The dance epidemics reached an intensity that rendered ecclesiastical councils helpless in opposition to them. Despite the church’s command to cease the dance manias, the people either wouldn’t or couldn’t. Consequently, the dancers were often accused of being possessed by the devil.
In the light of these dance manias, the sacred dance liturgies of the church receded into oblivion. Several edicts sought to restrict dance and control its excesses, both outside the church, and within. Yet the numerous proscriptions against church dance only served to push it outside to the streets. While sacred dance by the clergy was beginning to cease, the popular church dances persisted. For a time, the church remained unsuccessful in suppressing these popular dances.
With the rise of papal control of all aspects of Christian life, along with excesses of the Dance of Death and dance manias, the liturgical dance forms began to suffer. What remained of the Christian dance forms were shadows of the former worship-centred celebrations of the earlier centuries. As the focus in church dance shifted to the liturgy, the movement within the church became proscriptive and functional. As the focus in popular dance shifted to the movement of the body, rather than on the divine, it too lost the essence of the original meaning of Christian dance.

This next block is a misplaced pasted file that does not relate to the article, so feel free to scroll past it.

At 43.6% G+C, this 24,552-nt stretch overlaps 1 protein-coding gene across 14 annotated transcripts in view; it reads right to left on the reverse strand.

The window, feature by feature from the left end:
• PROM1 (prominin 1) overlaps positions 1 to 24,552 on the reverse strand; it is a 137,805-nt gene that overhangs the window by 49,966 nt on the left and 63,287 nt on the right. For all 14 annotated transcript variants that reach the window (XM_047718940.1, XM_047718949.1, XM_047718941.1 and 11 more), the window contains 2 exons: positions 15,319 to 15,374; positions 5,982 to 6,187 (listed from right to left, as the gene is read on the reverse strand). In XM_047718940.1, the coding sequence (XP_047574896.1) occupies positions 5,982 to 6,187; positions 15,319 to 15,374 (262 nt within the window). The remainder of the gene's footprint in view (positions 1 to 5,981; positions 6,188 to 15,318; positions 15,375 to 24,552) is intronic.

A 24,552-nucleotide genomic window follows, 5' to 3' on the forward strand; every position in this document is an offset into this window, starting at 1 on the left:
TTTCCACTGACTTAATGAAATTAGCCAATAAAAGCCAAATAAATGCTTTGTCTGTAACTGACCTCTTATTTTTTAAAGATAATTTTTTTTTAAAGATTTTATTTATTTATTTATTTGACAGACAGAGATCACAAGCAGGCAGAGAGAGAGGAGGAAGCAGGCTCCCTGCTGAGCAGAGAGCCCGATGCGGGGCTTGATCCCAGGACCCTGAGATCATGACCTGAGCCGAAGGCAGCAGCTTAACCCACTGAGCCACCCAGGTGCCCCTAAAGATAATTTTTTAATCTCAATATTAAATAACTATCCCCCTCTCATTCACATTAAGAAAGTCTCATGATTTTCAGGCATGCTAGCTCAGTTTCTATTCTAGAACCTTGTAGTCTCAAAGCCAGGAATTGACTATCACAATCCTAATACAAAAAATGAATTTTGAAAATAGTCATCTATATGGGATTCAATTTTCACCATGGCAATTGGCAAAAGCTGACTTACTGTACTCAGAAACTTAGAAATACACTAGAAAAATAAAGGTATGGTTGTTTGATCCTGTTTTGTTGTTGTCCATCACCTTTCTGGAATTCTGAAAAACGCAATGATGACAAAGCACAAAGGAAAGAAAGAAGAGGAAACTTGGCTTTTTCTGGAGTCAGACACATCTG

The Renaissance (1400-1700)
The Renaissance heralded the beginning of substantial changes for Christian dance. Historically, it was a period of great upheaval. In 1455 books began being printed and this encouraged an emphasis on intellect, so that the mind was perceived of greater importance than the body in religious growth. The Protestant Reformation (15171529) and the Roman Catholic Counter Reformation as evidenced by the Council of Trent (15451563) wrought enormous changes to the perceived use and value of dance in the Christian context (Adams 1990:23).